REAL ESTATE TIPS: Foreclosure – Short Sale – Buying at Auction – Deal or no Deal? | Oceana Estates

Due to the real estate bubble of 2008 there was a 14% increase in foreclosures within just two years. Though
foreclosures are down by 26% since 2012 they still continue to take place across
the nation. In fact, according to real estate experts almost 1.4 million
Americans foreclose on their homes or were served default notices on their mortgages in 2013. And when those houses pop up on the market they tempt buyers
with potentially lower prices. I’m here to help you understand how the
foreclosures actually work. What’s the difference between buying a foreclosed
home purchasing one at auction and a short sale. And does the lower price tag
justify the value for the money? What is a foreclosure? When a homeowner takes out
a mortgage from a lender they’re agreeing to pay back both the principal
which is the actual loan amount and any interest that accrues over the time of
the loan. If they miss multiple payments it shows the bank that they may not be
able to keep up with paying for the loan. That’s when a foreclosure the process of
the bank repossessing the house will begin. The initial step is when the bank
will issue a document called the notice of default. This marks the beginning of
that reinstatement period during which the homeowner must pay their bills or
face foreclosure. What is a short sale? During the reinstatement period
homeowners have options including negotiated with their bank and working
out a short sale. This could be a convenient option for anyone who can’t
make their mortgage payments but finding a buyer could be tricky. A short sale is
when a mortgage company agrees to accept the loss which is less money than the
loan balance. This means that the potential buyer could pay well below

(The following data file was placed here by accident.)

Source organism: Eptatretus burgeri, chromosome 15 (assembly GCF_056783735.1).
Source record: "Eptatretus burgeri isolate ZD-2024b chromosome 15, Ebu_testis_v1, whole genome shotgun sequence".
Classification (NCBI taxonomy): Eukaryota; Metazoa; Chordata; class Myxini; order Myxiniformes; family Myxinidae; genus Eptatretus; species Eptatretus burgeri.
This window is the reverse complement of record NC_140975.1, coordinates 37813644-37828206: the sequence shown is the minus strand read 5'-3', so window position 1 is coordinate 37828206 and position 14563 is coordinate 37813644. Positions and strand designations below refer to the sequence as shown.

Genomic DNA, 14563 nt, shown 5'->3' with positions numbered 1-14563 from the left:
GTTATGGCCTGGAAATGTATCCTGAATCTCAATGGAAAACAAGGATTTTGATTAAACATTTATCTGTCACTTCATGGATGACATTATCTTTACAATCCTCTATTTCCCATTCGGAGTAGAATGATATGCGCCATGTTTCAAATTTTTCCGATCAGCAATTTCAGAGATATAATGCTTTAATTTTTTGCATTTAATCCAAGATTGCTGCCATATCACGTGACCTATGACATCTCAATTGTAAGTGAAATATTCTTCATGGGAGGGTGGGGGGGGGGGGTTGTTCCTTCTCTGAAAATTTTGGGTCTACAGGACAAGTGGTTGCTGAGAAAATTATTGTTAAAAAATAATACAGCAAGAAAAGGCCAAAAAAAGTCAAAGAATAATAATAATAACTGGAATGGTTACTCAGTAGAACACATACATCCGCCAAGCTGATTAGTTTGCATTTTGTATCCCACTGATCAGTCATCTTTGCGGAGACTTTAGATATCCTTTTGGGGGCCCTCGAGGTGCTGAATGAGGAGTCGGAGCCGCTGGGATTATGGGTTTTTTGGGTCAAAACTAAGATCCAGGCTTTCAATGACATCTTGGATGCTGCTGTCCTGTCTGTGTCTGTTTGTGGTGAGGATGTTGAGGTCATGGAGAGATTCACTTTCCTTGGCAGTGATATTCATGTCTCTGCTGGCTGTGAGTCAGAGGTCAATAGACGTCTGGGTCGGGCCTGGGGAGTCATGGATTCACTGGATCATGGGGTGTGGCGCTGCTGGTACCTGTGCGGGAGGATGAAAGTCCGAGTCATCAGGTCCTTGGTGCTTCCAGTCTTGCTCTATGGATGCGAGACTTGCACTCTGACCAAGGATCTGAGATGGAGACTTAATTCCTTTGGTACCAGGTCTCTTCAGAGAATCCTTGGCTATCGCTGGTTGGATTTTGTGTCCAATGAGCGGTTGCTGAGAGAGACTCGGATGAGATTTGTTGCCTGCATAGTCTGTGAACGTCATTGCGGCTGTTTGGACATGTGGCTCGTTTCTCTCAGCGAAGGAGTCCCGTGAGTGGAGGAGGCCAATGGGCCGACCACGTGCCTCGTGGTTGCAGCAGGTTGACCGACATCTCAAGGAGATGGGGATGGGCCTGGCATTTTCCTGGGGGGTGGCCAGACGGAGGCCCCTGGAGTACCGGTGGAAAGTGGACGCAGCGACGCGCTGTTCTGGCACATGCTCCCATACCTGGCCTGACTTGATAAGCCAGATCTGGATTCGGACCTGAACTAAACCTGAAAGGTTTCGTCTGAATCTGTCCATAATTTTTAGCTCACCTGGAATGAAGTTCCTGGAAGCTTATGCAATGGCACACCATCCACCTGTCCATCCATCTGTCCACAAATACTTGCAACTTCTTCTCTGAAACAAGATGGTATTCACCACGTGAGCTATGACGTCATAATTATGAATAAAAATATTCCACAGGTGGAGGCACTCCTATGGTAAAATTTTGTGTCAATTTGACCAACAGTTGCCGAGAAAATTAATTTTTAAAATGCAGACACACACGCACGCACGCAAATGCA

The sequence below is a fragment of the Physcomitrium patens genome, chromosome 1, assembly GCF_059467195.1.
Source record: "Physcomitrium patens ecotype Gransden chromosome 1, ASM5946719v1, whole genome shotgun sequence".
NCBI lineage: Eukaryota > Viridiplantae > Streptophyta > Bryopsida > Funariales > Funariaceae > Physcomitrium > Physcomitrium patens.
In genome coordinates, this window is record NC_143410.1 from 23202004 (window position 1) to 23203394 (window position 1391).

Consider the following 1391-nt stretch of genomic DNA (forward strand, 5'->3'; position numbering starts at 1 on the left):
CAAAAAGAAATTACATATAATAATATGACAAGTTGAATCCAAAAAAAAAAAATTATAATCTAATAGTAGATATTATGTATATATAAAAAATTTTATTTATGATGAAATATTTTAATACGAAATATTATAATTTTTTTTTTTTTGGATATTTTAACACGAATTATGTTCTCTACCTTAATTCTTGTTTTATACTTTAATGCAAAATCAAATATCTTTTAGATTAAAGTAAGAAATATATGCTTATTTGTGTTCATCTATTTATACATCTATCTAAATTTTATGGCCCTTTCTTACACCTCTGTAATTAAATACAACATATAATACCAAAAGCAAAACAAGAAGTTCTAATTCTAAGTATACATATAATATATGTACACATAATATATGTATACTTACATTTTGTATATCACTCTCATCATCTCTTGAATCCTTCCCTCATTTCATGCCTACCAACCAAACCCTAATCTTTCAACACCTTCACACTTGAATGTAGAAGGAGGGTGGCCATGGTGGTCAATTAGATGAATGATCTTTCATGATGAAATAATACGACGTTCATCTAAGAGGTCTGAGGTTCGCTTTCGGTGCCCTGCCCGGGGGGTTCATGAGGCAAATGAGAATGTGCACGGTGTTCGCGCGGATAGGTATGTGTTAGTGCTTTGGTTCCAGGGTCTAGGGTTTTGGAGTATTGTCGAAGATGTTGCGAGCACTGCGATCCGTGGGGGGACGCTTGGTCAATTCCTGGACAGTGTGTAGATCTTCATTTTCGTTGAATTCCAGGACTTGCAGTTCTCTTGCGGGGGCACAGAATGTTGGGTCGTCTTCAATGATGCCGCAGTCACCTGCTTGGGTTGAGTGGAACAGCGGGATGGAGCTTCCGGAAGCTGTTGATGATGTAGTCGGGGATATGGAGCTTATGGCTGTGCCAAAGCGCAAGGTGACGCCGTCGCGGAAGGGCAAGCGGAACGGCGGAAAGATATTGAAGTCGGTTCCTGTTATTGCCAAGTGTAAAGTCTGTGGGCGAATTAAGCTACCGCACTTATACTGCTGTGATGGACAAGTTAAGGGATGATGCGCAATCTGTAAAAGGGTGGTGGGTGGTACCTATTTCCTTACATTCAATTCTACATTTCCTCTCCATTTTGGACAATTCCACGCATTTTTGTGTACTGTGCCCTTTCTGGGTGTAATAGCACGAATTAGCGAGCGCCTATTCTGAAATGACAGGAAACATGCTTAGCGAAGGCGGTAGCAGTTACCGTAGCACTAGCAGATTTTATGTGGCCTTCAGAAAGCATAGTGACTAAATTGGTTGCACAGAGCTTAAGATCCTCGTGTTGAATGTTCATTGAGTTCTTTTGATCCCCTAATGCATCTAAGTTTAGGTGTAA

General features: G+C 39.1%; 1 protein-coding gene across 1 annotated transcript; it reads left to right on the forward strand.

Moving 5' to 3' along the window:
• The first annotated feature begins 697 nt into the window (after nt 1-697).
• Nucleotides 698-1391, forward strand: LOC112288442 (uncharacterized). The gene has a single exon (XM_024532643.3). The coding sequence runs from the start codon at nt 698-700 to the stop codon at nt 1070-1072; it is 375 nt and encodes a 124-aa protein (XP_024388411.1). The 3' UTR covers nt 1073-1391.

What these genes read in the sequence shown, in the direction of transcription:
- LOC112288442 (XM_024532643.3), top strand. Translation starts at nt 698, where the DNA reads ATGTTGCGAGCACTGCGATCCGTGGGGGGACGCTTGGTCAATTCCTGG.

market value. Convincing a mortgage company to settle for less than they’re owned can be a slow and tedious process. Prospective buyers who would potentially
purchase a short sale property should also be aware that they’re likely to
receive the property as is meaning that the buyer may face additional cost when
it comes down to the structure of the home or any home improvements. What
causes a property to go up for auction? Typically if the owner doesn’t catch up
on their loan payments within roughly 3 months of being served a notice of
fault they’ll receive a notice of sale. This means that the house is officially
in foreclosure and an auction date has been set. Eyeing a foreclosed home at auction can be risky. The minimum bid is set by
foreclosing lender which means that it includes the outstanding loan balance interest and additional auction fees. In order to show your series you’ll also likely be expected to have at least 10% of the purchase price at hand. To make
matters even harder for the buyer bidders are not allowed to inspect the
property effectively you are purchasing the property blindly and without knowing
what type of condition or shape it is in. And even after all that the lender may
still decline your offer because they want to get back as much money as
possible for the value of the home. Hence, it is unlikely from the lender to
accept the initial offer when a property doesn’t sell at auction the lender
becomes the owner making it a “bank-owned” or “real estate-owned” property. When
a property becomes foreclosed while the price tag mailer buyers in it is almost
guaranteed that the purchase process will be a long and complicated one. While
foreclosed properties pop up every once in a while any potential buyer is highly
advice to work closely with their agents and conduct as much research as possible prior to making an offer. This could spell the difference between a good deal
or a bad deal. Want more useful information about how to obtain a
mortgage or what type of home to buy use the link below to download our
presentation and subscribe to our channel.

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